Belfast Telegraph

Thursday 21 August 2014

Toiling England are set for a final day assault

Andrew Strauss' England turned to desperate measures in their bid to win the final Test and square the series against West Indies.

Having finally dismissed West Indies deep into the final session of the penultimate day of a Test campaign they appear destined to lose, the tourists closed on 80 for three at Queen's Park Oval after trying to force the pace against the clock.

Hamstrung by half-a-dozen missed chances in the field, and some stiff umpiring decisions against them, Strauss' team spent five hours toiling before the hosts were bowled out for 544.

That meant England gained just a two-run advantage on first innings and were left to manufacture a position from which they might have a sniff of victory.

Their hopes became slimmer by the over, however, as overnight pair Shivnarine Chanderpaul and Brendan Nash both hit hundreds after being given lives.

Chanderpaul, who finished unbeaten on 147, was also the beneficiary of a controversial decision by Australian umpire Daryl Harper to overturn his original judgement of a caught behind appeal off Graeme Swann, eight runs short of three figures.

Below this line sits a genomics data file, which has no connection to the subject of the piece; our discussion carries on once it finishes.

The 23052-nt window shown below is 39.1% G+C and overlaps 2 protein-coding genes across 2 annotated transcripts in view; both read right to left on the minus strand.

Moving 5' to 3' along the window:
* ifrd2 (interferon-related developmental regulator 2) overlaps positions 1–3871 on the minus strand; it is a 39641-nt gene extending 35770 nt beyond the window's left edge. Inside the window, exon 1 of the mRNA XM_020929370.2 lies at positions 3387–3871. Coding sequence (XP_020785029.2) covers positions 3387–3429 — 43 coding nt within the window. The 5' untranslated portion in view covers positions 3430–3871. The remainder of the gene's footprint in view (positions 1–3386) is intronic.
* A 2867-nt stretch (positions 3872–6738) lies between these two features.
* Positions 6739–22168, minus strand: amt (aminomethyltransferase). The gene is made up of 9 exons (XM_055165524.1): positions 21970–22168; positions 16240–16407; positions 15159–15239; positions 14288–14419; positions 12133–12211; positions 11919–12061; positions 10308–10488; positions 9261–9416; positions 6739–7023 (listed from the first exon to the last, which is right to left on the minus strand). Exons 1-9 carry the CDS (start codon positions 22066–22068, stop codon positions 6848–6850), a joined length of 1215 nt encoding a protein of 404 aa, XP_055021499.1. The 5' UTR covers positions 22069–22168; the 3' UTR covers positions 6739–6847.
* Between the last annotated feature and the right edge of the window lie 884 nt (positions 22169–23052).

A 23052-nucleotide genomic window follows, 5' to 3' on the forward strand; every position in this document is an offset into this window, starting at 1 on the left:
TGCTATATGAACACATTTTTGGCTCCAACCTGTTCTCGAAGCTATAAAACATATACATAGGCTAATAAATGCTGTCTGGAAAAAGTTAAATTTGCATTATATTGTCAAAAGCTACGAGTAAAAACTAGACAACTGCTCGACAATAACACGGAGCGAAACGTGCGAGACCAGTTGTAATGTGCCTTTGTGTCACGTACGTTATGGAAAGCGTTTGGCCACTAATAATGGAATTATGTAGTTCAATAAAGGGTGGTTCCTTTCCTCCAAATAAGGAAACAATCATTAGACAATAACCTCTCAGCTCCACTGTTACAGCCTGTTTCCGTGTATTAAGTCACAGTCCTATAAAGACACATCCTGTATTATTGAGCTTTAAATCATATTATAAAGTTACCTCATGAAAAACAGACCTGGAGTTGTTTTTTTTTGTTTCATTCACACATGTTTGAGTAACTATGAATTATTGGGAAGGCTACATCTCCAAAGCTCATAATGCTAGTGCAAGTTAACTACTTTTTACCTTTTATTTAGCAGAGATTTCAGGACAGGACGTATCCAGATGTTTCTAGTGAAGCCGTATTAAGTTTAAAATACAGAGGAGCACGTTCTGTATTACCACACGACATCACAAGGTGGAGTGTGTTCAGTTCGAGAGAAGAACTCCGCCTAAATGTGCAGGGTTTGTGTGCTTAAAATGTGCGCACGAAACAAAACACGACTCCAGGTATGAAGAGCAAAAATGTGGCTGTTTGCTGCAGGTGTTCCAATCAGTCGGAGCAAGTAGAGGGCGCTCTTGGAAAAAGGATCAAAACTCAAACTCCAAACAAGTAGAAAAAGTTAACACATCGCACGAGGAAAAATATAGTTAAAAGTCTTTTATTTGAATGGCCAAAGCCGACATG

Strauss also survived before the close when West Indies were convinced he had nicked behind off Lionel Baker in the fourth over and were left enraged when he remained.

He did not do so for long, however, as he chipped back to opposite number Chris Gayle, on to bowl as early as the fifth over despite a grade one tear to his right hamstring.

Owais Shah then perished in the next over, caught behind flashing at a wide delivery from Baker, as England wobbled.

The stage was set for Kevin Pietersen's improvisations and he raced to an impressive unbeaten 34 with typical wanders outside off-stump to flick through the leg-side.

Alastair Cook lost a challenge against a caught behind off Ryan Hinds 15 minutes before the close but West Indies used up their final review later in the same over as Paul Collingwood survived a leg before shout.

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